Saturday, October 22, 2011

Fall Color Changes

You might expect this article to have photos of trees with leaves that have changed colors.
Well you are in for a surprise!
While roaming the South Meadow with my camera recently, I saw a Buckeye butterfly gliding along the bike path and over into the grass. I had seen the familiar and beautiful "eye" spots on top of its wings as it flew. 

When it landed on a blade of grass,
the butterfly's weight caused the blade to bend and the under wings were revealed.
The forewings had eye spots and and the hind ones were a solid color but not the usual tan.

Instead they looked like a muted, rosy pink. I thought that the afternoon sunlight had caused them to be that color. I shared the photos with my friend and butterfly expert Clyde Kessler, and he told me that I had photos of a fall generation of Buckeye called the "rosa" form. When I did some research online, I found that the rosy color on the wings is caused when the eggs hatch and the butterfly grows up during fall days that are shorter and have less sunlight. Those days and nights are also colder. This combination causes the lovely rosy color.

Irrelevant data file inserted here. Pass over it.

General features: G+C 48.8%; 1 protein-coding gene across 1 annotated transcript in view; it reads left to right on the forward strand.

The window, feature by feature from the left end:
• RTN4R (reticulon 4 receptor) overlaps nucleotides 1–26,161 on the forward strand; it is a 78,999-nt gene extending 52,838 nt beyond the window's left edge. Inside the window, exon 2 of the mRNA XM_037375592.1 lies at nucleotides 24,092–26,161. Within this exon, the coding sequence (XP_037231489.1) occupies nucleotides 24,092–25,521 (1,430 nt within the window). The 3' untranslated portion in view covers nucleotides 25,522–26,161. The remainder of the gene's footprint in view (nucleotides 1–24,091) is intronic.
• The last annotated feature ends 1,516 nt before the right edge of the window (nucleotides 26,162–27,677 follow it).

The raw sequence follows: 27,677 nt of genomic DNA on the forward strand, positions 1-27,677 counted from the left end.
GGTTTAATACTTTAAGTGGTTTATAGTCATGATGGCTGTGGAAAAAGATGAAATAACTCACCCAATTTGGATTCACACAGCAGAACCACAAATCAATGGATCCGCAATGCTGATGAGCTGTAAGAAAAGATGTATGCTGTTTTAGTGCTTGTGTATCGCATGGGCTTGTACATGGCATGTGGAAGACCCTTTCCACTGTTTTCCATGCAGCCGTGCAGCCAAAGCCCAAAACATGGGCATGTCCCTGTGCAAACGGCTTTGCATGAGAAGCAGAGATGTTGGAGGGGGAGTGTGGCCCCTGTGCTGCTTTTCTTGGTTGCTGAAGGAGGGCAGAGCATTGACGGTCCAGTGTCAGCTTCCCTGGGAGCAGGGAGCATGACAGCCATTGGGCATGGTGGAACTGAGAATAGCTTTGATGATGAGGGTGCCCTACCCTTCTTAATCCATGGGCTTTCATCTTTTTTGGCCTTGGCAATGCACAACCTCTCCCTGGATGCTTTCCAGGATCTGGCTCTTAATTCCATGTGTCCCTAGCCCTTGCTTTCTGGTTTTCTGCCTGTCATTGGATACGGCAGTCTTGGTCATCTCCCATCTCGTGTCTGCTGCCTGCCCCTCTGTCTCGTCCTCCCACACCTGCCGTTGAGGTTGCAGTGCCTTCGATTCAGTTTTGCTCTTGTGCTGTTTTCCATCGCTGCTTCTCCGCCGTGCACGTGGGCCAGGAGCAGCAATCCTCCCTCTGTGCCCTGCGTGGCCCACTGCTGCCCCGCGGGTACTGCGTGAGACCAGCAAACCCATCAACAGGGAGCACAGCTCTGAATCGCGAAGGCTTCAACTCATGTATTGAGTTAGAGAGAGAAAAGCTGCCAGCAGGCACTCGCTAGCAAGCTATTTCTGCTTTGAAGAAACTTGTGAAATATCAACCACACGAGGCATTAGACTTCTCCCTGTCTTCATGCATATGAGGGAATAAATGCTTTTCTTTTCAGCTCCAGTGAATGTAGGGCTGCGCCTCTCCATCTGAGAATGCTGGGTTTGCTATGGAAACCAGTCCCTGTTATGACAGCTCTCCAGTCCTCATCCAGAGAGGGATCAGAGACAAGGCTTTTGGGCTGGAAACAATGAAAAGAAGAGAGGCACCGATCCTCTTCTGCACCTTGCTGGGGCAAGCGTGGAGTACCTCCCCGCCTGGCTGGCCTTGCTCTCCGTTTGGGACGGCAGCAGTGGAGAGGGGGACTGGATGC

Welcome to Wildwood, Rosy!

Wouldn't it be great if these colorful critters could stay with us throughout the year?
Winter gets too cold for buckeyes so they will migrate south to the Carolinas and on as far as Florida.
See you next spring, Bucky
(Be sure to read the article "2010: The Year of the Common Buckeye" written by Clyde on 10-15-10)

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